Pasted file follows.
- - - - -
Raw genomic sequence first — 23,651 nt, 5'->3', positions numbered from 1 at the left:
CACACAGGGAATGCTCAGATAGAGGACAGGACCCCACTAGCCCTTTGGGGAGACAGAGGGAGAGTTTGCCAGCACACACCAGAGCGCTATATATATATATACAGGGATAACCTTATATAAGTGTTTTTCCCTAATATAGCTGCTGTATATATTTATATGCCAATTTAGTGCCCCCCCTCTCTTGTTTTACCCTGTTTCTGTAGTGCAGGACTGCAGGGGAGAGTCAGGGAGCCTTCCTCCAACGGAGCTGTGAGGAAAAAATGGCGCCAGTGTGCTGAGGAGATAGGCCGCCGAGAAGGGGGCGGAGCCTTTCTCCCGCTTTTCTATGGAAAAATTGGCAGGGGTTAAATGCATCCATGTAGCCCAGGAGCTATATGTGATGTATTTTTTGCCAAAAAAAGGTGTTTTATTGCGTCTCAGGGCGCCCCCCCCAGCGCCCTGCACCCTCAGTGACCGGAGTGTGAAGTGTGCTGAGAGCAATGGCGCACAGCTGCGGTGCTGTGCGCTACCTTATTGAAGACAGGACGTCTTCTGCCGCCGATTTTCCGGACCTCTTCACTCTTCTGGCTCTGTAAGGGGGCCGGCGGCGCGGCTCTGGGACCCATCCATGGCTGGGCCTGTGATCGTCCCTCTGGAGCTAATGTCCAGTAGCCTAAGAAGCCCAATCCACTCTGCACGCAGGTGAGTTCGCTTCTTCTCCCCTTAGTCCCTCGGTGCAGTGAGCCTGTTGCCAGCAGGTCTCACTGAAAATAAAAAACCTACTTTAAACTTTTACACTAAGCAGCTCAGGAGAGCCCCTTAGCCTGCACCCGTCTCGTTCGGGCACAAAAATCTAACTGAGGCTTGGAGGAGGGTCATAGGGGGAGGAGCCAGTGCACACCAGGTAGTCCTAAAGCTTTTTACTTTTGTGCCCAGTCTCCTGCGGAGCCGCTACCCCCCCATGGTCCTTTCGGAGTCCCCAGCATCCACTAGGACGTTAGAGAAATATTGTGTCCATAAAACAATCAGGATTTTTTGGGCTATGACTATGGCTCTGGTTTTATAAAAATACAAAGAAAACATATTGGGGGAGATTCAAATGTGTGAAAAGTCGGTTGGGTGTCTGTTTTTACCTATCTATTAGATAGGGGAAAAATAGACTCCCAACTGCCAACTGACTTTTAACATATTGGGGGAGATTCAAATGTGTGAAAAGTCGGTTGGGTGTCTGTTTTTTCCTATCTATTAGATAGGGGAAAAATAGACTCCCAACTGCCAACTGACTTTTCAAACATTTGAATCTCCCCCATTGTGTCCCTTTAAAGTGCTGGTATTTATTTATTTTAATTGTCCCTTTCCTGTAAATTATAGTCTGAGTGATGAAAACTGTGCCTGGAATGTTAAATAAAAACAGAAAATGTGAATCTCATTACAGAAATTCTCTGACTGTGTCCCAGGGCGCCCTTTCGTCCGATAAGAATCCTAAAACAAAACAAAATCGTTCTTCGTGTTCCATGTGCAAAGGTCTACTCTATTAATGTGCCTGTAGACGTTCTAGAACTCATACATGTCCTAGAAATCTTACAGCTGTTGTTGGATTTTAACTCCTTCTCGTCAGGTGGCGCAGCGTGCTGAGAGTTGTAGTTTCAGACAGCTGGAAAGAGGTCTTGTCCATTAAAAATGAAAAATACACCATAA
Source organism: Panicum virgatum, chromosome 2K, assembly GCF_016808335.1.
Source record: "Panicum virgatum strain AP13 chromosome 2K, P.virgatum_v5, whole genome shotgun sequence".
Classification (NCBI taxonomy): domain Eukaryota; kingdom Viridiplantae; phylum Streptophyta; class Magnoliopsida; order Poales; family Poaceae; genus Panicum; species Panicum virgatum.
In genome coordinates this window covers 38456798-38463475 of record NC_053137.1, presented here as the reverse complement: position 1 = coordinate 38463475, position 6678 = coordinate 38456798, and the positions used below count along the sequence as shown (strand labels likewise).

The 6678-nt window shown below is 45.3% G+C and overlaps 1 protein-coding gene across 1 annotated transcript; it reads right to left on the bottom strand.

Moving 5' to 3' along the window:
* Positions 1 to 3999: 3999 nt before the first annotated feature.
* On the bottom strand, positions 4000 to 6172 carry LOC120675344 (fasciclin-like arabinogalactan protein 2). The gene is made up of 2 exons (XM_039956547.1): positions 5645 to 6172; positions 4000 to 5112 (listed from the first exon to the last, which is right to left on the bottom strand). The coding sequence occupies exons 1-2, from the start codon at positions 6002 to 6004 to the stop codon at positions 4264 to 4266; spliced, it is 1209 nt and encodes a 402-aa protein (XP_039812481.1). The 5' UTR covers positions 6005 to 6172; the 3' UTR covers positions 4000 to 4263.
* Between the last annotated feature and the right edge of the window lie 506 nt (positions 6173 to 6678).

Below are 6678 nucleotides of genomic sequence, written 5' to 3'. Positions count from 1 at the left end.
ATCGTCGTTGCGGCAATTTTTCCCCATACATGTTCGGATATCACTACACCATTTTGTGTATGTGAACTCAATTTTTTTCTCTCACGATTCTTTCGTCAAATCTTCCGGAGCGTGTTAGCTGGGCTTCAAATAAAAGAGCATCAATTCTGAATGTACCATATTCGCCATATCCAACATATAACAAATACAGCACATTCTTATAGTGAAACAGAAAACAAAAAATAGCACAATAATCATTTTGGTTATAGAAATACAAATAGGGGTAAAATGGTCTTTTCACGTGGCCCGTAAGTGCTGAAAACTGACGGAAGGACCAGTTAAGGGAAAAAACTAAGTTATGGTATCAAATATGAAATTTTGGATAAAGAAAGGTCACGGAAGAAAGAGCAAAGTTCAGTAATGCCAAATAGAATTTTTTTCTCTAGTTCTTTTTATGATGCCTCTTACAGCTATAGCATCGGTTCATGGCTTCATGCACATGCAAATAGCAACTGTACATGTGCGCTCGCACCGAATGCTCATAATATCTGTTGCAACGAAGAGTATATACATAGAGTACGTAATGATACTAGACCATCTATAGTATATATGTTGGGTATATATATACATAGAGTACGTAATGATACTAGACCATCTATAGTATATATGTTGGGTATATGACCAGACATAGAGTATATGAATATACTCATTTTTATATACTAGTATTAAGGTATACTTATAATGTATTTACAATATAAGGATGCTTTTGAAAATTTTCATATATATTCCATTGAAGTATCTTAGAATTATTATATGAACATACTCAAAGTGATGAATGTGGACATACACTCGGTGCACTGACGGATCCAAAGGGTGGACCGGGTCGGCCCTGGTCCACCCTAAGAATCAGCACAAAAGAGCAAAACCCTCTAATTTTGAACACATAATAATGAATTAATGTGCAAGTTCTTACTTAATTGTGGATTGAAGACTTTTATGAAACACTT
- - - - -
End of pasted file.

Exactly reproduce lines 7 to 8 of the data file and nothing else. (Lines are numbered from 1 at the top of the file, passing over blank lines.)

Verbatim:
The 6678-nt window shown below is 45.3% G+C and overlaps 1 protein-coding gene across 1 annotated transcript; it reads right to left on the bottom strand.

Moving 5' to 3' along the window: